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Dr. Sanjay Gupta on the Link Between Mental Health and Longevity | Muack.net

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Neurosurgeon and CNN chief medical correspondent Dr. Sanjay Gupta has covered all aspects of health, and reminds people that health isn’t just about what’s going on in your body. On the Men’s Health Instagram Live show Friday Sessions, he focused in on key areas of mental health, including its relationship to longevity and how he takes care of his own mental wellness.

“There’s been so much attention on life span and more recently on health span: the idea that if you’re going to live a longer life, what kind of life is it going to be and what is my body going to be like? But also, what is my mind going to be like?” Dr. Gupta recently told psychiatrist and Men’s Health advisor Drew Ramsey, M.D. on the IGL show.

“What I’ve been fascinated by recently is, does our capacity for joy, capacity for happiness, change?” Dr. Gupta said. He wondered whether that capacity is less sizeable as you get older, and whether you have less space for happiness and enjoying your life. “What I found is the answer to that really seems to be no,” he said.

 

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This is a subject he’s been discussing on his podcast “Chasing Life,” where he asks older people about how their lives are similar and different than they expected and how they check in with themselves regarding their mental health.

The conversations have been “inspiring,” Dr. Gupta said. He’s found that overall, “the capacity for joy” doesn’t decrease as you get older. However, too often, people think of mental health and physical health as “different buckets,” but they’re deeply connected, he said.

Dr. Gupta also discussed how the stigma around men’s mental health is changing, and how he’s learned to cope during tough times.

We Can’t Blow Off Mental Health

As a journalist, Dr. Gupta has covered conflicts, natural disasters, and “heartbreaking” topics. He said the famine in Somalia was one of the hardest topics that he’s covered, and he sought mental health treatment after the experience.

“It made me lose hope for a while,” he said. “I was waking up a lot in the middle of the night. I did seek help for that. It manifested in all these different ways. I had these dreams about people who were born and then died and they were never remembered.”

While mental health treatment can still come with a stigma, Dr. Gupta said he’s seen significant changes and acceptance of it, and credits high-profile men, like Pennsylvania senator John Fetterman, for sharing their mental health struggles.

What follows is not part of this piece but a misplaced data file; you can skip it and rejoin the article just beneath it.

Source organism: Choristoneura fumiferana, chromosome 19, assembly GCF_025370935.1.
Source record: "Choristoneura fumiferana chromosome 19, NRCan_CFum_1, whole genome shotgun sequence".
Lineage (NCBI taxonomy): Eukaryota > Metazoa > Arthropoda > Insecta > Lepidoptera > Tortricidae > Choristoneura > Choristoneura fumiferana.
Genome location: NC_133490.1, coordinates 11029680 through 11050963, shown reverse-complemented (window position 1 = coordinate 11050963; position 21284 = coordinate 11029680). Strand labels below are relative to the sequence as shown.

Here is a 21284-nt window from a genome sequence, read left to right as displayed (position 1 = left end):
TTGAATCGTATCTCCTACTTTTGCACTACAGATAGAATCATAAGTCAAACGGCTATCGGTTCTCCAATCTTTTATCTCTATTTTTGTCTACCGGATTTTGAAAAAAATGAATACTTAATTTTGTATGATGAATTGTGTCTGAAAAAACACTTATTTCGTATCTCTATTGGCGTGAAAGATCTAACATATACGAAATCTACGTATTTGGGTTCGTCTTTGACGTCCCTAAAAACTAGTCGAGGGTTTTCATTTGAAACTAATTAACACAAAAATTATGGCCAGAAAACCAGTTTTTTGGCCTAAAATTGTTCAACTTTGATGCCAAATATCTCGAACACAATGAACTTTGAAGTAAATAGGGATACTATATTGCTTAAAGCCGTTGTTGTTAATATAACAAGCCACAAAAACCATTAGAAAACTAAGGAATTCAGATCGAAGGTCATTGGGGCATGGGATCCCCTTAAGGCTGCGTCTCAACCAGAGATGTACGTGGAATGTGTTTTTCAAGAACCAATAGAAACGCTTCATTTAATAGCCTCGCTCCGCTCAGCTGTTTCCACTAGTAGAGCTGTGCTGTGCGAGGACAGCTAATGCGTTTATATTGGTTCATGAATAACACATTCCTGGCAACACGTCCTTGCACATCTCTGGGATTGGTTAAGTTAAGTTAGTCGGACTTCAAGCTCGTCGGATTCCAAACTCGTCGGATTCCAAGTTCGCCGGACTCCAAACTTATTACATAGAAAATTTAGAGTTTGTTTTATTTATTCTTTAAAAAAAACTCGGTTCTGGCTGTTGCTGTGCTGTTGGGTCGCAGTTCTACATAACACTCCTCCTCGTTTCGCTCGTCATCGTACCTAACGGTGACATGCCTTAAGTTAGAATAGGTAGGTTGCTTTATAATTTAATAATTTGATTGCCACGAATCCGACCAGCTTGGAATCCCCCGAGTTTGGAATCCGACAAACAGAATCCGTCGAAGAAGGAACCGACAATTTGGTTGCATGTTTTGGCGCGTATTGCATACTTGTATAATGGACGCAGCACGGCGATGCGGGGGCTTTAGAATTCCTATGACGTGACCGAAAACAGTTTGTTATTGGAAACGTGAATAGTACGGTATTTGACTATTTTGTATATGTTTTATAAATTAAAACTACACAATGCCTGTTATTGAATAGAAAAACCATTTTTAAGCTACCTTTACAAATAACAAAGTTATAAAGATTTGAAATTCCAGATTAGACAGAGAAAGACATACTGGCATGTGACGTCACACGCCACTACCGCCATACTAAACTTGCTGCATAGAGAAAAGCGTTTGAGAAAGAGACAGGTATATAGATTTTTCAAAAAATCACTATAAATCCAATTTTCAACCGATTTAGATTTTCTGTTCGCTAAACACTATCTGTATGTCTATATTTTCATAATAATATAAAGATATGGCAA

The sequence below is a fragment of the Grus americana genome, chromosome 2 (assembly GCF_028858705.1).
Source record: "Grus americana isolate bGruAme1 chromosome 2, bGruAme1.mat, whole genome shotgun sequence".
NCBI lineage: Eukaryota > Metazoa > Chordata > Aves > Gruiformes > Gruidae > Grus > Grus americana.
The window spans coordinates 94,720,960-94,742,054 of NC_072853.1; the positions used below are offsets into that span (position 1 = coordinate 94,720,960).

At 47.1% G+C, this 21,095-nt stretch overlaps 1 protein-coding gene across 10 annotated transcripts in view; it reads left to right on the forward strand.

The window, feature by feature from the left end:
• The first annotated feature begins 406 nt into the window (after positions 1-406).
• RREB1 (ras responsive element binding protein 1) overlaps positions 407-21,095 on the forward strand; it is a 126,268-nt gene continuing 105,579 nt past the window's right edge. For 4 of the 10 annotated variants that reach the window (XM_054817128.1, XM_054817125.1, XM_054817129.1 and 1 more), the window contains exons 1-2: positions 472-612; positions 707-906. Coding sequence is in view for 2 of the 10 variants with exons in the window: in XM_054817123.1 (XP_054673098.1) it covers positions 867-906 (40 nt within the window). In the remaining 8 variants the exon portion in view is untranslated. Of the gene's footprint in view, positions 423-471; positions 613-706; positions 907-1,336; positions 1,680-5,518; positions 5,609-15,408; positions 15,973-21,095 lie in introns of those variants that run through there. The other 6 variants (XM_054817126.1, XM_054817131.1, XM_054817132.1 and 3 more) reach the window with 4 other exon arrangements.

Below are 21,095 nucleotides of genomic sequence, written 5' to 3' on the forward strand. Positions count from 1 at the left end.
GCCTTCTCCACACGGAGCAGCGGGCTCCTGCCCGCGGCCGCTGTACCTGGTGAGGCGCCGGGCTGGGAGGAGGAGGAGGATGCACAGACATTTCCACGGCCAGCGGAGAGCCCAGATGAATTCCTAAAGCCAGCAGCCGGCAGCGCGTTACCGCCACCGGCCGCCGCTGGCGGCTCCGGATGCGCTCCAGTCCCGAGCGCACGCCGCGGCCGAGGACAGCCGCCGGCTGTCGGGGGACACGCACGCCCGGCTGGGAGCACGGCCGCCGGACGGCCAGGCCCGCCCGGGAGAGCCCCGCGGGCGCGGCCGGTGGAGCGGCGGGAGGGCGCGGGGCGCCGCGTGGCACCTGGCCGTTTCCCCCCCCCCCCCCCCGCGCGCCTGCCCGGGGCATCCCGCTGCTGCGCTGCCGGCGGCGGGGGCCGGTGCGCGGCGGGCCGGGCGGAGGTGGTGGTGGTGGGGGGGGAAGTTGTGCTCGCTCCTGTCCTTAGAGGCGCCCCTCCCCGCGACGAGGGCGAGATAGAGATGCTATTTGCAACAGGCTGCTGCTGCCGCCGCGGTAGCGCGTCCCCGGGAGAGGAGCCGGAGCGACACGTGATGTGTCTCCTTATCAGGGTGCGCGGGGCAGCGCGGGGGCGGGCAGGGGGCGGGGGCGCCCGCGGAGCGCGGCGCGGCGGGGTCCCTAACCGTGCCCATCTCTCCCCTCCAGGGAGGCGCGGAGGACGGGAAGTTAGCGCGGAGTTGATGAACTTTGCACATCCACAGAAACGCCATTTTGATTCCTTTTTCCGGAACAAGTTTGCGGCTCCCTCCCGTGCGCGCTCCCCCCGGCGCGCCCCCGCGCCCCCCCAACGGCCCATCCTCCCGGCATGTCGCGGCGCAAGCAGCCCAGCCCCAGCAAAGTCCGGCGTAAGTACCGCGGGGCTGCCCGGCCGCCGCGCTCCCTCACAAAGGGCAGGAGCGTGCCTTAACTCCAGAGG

“I don’t want to sound Pollyannish about this, but I think it’s starting to change,” he said. “The fact of the matter is that it’s a win-win for everybody. If you can get help and you have more joy and more happiness, you have less depression (whatever it might be), you’re going to be a better colleague, better husband, better wife, better friend. And, that’s beneficial for everyone.”

Tough Times Help You Re-evaluate

“It’s interesting because when you have really intense periods in your life like that, it forces you to find the things that really do bring you joy, bring you some happiness,” he said. For him, that’s engaging with others, playing the accordion, and staying active.

During the pandemic, he said he began valuing relationships in a new way. Now, he makes more of an effort to connect with others.

“I really thought of friendships as a luxury, as a frivolity, not as a necessity,” he said. “But I think once I wasn’t able to have contact with people as much, I realized how important it was just to spend time with people.”

The past couple of years also gave him a chance to spend more quality time with his three teenage daughters. “We just had these really good conversations face to face, and that was something that helped insulate me against some of the darkness,” Dr. Gupta said.

Listening to what’s truly going on with your children “makes for a really joyous, wonderful relationship,” he added. “That’s lifelong. And also, you’re going to learn stuff because what’s happening now in the world for our kids is very different than what we experienced. And, we can’t know all of that. So the best way to learn is to listen.”

Watch the full Friday Sessions IGL show below:

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Erica Sweeney is a writer who mostly covers health, wellness and careers. She has written for The New York Times, HuffPost, Teen Vogue, Parade, Money, Business Insider and many more.



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